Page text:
ILA Leadership profile: Raymond Schadeck
Promoting sustainability in its broadest definition has been Raymond Schadeck’s driving motivation since he joined the ILA board in 2006. He understands that if good governance requires experienced, well trained directors, in the future it will be vital that they also have a strong environmental and social focus.
“By promoting effective boards though education and guidance, ILA has worked hard for many years to cover the G of ESG,” Raymond said, adding “now we all need to work even harder on the environmental and social aspects”. After joining the institute’s board a few months after it was founded, and becoming ILA’s third chair from 2015-2019, he lead the drive to develop ILA’s education programme. More recently, promoting environmental and social sustainability has taken greater prominence in his work.
Business fundamentals questioned
“Increasing numbers of clients, employees, shareholders and other stakeholders – particularly after the coronavirus crisis – will ask your company ‘Why do you exist? What is your purpose?’, and if your answer is simply ‘making money for shareholders’ you will not survive,” Raymond insisted. Yet he also points out that sustainability is good business. “History has proven that it’s during the transition phase to new economic models that businesses make the highest margins,” he added.
Education was Raymond’s focus from the beginning. He joined the ILA board in 2006, and led the creation of a range of courses targeted to members’ needs. Over one or two days, local and international experts shared their insights into governance best practice. While a good start, there was a growing demand for something more ambitious. So after the completion of a long career with Arthur Andersen and EY in 2010, one of his main goals was the creation of a full professional qualification for Luxembourg’s governance professionals.
Developing board diversity
By 2010 it had become a globally accepted truism that a lack of cognitive diversity on boards had contributed to the global financial crisis. “Luxembourg is well placed to combat group-think, with the country’s uniquely diverse blend of people and organisations,” Raymond said. He wanted these elements to feature in major governance courses, and there was a meeting of minds with teachers at the INSEAD business school in Fontainebleau, just outside Paris.
Most national governance associations which ran or sponsored courses focused principally on their local legal and cultural environment. ILA and INSEAD saw an opportunity to create one with a specifically international focus, and this came to fruition with the International Directors Programme (IDP) in 2011. As well as focusing on the governance challenges faced by cross-border businesses, INSEAD insists that a maximum of a quarter of participants in each course can come from one country. The offering has diversified since, with specialist modules and certification now also provided via programmes with other partner associations in Belgium, Germany, France and the UK. Alongside this, courses of specific Luxembourg relevance have been developed and are being expanded constantly.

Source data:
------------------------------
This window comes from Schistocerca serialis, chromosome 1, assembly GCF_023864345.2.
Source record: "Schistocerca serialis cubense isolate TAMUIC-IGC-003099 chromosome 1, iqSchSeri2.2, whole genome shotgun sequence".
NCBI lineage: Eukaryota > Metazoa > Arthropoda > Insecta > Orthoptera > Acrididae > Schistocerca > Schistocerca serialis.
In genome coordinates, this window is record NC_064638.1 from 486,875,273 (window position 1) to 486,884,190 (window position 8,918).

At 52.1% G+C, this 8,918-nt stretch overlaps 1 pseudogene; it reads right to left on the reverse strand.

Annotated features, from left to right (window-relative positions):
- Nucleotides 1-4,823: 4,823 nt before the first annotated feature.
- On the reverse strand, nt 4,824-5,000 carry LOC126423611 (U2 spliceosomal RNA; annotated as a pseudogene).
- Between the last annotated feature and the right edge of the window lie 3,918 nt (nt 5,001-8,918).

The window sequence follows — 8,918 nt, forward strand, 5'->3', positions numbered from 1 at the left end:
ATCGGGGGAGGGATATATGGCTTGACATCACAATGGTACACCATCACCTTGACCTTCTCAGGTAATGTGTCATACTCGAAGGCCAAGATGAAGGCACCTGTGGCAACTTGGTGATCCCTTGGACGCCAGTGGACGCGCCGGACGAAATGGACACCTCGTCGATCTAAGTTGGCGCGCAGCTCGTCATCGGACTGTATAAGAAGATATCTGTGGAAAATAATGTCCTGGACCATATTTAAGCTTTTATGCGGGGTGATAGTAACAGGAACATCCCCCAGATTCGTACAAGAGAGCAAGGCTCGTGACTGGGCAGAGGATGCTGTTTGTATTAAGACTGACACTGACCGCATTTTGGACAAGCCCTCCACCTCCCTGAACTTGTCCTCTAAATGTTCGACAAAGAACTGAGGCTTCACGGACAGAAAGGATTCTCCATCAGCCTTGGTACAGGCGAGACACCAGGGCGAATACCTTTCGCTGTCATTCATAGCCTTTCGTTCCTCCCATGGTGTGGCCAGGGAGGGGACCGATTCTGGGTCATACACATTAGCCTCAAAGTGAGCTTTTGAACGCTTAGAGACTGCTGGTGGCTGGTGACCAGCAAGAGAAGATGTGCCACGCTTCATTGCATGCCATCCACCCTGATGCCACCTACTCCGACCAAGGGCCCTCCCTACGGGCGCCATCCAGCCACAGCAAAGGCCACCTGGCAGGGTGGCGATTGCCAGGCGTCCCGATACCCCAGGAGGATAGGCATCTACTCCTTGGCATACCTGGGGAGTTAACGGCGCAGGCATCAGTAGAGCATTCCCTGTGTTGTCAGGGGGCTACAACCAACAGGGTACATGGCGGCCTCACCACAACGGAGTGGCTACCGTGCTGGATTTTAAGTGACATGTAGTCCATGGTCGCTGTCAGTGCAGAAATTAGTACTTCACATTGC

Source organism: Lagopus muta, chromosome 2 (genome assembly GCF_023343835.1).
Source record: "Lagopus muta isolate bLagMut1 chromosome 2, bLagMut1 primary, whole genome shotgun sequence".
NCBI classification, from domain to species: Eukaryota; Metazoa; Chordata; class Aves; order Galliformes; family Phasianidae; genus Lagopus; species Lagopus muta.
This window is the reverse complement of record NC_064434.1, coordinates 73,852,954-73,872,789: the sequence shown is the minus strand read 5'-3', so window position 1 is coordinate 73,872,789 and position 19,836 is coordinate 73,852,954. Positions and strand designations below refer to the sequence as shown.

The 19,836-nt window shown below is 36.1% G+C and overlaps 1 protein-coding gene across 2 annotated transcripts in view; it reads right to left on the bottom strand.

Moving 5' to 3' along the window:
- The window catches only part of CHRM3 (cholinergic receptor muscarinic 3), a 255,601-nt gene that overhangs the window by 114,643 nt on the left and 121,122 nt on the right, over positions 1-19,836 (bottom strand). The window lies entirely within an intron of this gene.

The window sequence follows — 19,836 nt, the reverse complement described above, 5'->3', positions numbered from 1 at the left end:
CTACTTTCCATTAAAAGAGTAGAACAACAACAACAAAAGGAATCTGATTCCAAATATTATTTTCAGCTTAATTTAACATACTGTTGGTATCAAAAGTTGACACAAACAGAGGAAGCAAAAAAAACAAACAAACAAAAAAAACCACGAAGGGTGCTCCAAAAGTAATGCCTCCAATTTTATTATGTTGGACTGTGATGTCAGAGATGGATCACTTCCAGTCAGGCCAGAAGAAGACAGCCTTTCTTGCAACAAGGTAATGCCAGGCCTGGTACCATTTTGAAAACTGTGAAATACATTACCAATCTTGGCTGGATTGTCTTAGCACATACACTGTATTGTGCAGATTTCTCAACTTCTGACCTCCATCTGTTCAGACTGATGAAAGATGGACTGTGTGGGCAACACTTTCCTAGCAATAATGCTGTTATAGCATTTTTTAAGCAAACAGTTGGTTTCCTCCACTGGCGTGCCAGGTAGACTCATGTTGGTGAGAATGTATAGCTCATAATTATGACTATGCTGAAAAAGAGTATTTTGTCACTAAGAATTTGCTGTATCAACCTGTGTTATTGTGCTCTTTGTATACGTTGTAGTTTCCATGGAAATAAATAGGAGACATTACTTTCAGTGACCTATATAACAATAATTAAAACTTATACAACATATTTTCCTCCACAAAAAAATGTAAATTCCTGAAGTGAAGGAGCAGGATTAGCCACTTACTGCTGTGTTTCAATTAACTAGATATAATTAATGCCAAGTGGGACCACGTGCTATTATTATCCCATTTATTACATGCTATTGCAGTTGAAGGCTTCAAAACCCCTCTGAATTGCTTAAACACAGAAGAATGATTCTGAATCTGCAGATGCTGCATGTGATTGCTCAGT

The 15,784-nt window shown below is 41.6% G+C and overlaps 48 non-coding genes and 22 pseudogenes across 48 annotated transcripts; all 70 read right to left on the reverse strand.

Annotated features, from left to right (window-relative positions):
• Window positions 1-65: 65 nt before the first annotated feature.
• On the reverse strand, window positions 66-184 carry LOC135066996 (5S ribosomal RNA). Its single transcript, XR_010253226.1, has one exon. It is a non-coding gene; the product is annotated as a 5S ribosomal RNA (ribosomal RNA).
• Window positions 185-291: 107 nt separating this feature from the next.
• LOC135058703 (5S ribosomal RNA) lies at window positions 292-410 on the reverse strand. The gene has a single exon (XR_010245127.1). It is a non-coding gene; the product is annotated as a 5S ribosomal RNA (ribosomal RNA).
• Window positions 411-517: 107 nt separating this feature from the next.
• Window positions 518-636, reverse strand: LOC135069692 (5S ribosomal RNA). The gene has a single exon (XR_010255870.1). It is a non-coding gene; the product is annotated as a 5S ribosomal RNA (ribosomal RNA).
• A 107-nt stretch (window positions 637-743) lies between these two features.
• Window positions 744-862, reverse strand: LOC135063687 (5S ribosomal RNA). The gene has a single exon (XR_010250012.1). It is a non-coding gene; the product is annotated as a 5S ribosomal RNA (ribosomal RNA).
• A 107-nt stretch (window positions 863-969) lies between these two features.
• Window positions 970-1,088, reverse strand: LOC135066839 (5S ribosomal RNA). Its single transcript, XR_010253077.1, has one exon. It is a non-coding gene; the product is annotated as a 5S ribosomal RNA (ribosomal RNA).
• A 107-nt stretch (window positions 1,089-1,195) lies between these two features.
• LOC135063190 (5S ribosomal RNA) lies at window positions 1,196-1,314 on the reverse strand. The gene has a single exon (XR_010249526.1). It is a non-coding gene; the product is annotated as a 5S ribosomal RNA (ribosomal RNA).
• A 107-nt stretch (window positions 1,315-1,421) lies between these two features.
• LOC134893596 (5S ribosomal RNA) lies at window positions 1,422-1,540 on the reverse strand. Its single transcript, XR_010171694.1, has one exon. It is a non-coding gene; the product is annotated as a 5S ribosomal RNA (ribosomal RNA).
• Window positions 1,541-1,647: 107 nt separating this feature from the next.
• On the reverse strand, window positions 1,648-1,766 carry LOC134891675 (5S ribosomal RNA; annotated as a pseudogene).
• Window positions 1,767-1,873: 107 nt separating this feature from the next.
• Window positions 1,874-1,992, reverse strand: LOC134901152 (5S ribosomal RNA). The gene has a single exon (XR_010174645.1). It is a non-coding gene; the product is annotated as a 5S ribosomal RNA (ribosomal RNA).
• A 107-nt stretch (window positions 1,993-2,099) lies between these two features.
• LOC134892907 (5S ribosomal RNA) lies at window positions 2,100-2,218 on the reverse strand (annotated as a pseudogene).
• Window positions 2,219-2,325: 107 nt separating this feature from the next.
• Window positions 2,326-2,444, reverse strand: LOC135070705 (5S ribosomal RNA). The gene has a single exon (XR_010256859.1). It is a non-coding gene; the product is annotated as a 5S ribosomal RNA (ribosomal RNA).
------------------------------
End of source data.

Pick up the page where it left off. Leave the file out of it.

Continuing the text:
There are currently well over 100 people who have completed this programme. Similar demand grew for other qualifications, resulting in the launch of the Certified Company Secretaries Programme in 2017, and the Aspiring Directors Programme in 2019.
Raymond’s chairmanship of ILA between 2015-2019 was also characterised by the broadening of the institute’s scope. “My predecessors Patrick and Marie-Jeanne had done such a good job serving the main activities, that I had no choice but to look for gaps,” he said. For example, this involved providing dedicated training and support for civil servants who sit on boards, as well as for directors of non-financial companies and not-for-profits.
As ILA entered its second decade, its popularity snowballed. In the four years to 2019 both the membership and the number of attendees at training courses tripled. To support this development, and the institute's wider role of being the interlocutor for Luxembourg’s governance professionals, the number of (mostly part time) staff at ILA doubled to reach 10.
Raymond insists that giving members value for money has always been a central concern when spending decisions are made. “For example, ILA doesn’t have impressive offices, as it prefers to rent in a good but modest building. The institute should continue to work to ensure that members’ fees are spent on providing the services they require,” he said.
This prudent approach is necessary to ensure the institute's full independence, which enables it to focus on members’ current and potential future needs. More than ever, he believes this requires boards to take a clear-headed, broad approach to supporting sustainability in all its dimensions.